Why we need an ethics code

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Why we need an ethics code

Ten years ago, I was harshly criticized for my writing. At the time, President Lee Myung-bak was struggling to get his cabinet appointees confirmed. It was hard to find decent candidates, as many were revealed to have ethics violations involving their assets, military service and academic credentials.

When lawmakers requested candidates’ approval for a background check, 60 percent of them declined, and only half of those who agreed to a check were actually screened. Competency was not a priority. Personnel appointments were based on regional, academic and religious ties.

It was pathetic that Korea’s elites had such low ethical standards, but we had no time to deplore them. So I wrote, “How about we forgive trivial mistakes that were the result of momentary greed rather than professional speculation or habitual tax evasion?

How about we give them the job of cleaning up the world? In the course of cleaning, they can wash off their own faults. How about we create a transparent society where honest people don’t suffer losses together by getting rid of our dusty past?”

“Inconceivable,” readers said. “Why didn’t you say that during the previous administration? Are you expecting a position in this administration?” The criticism was understandable. People who have lived honestly don’t want to overlook expediencies and illegalities. Clearly, a society that makes people unhappy is not right.

It would have been nice if things changed after I was criticized, but unfortunately, that didn’t happen. We are faced with the same controversy every five years. The only change is that those in the offense and defense have switched roles. The elites of the country have faulty ethics regardless of political party. Not much has changed in 10 years.

This is the bare face of Korean society, and it is pathetic that politicians are fighting over flaws that not a single one of them can claim they lack. As national resources are wasted on the same debate every five years, I feel obliged to make the same claim from a decade ago. Of course, I cannot repeat the same rhetoric after all those years, and I need to be careful to mention forgiveness, too, as more serious faults could be revealed after trivial mistakes.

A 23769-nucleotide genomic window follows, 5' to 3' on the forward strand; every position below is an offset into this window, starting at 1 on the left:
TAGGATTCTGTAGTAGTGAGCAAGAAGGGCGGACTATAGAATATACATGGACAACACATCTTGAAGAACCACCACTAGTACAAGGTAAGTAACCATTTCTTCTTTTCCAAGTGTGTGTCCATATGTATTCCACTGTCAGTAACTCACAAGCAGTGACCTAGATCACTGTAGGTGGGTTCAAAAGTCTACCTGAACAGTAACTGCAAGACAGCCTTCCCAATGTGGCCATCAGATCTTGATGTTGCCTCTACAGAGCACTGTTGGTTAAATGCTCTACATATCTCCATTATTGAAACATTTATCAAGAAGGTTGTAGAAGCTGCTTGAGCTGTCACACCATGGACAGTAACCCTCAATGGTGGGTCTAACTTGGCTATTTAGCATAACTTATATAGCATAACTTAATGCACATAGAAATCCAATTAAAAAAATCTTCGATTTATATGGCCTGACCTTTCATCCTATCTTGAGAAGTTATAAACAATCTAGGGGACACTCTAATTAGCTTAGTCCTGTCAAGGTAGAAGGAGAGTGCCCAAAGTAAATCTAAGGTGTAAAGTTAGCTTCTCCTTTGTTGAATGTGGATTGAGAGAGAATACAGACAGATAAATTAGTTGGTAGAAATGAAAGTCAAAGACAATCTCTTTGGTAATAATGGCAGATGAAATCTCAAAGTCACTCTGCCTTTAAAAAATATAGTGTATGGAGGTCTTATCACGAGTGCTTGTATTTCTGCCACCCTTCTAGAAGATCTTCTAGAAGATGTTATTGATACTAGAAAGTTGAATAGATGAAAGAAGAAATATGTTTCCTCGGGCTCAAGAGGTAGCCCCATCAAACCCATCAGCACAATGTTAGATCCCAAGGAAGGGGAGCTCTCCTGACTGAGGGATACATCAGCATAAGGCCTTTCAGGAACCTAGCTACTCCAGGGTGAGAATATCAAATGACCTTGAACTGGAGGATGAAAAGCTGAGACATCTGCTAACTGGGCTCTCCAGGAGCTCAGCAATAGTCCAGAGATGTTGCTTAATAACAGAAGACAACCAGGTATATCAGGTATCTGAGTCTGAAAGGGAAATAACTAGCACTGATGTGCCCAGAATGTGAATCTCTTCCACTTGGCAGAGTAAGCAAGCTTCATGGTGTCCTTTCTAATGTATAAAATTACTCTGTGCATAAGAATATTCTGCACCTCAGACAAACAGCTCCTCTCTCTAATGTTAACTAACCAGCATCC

So I want to add that there needs to be an ethics code for high-level officials that go through confirmation hearings. Minimum ethical standards should be outlined, and officials should be required to take an oath swearing they have not violated them in the past and will not in the future. They will be subjected to grave punishment if they conceal violation or violate the standards after stepping down. Those who are not determined to be ethically straight should not dare serve the nation. Those who shamelessly pursue personal interests should be restricted from entering public service.

The ethics code is necessary for the government and emotional health of society. We are constantly dealing with anger and frustration and have to keep forgiving the elites. But a more important reason for an ethical code is providing guidance to future elites so that they are not tempted by material vices and pursue greater causes early on.

Albert Einstein once said, “The most important human endeavor is the striving for morality in our actions. To make this a living force and bring it to clear consciousness is perhaps the foremost task of education.”

It would be a great loss to the nation if an outstanding young Korean loses direction because of one imprudent mistake. It is necessary to turn on the guiding light of ethics to lead them.

JoongAng Ilbo, May 31, Page 30

*The author is an editorial writer for the JoongAng Ilbo.

Lee Hoon-beom
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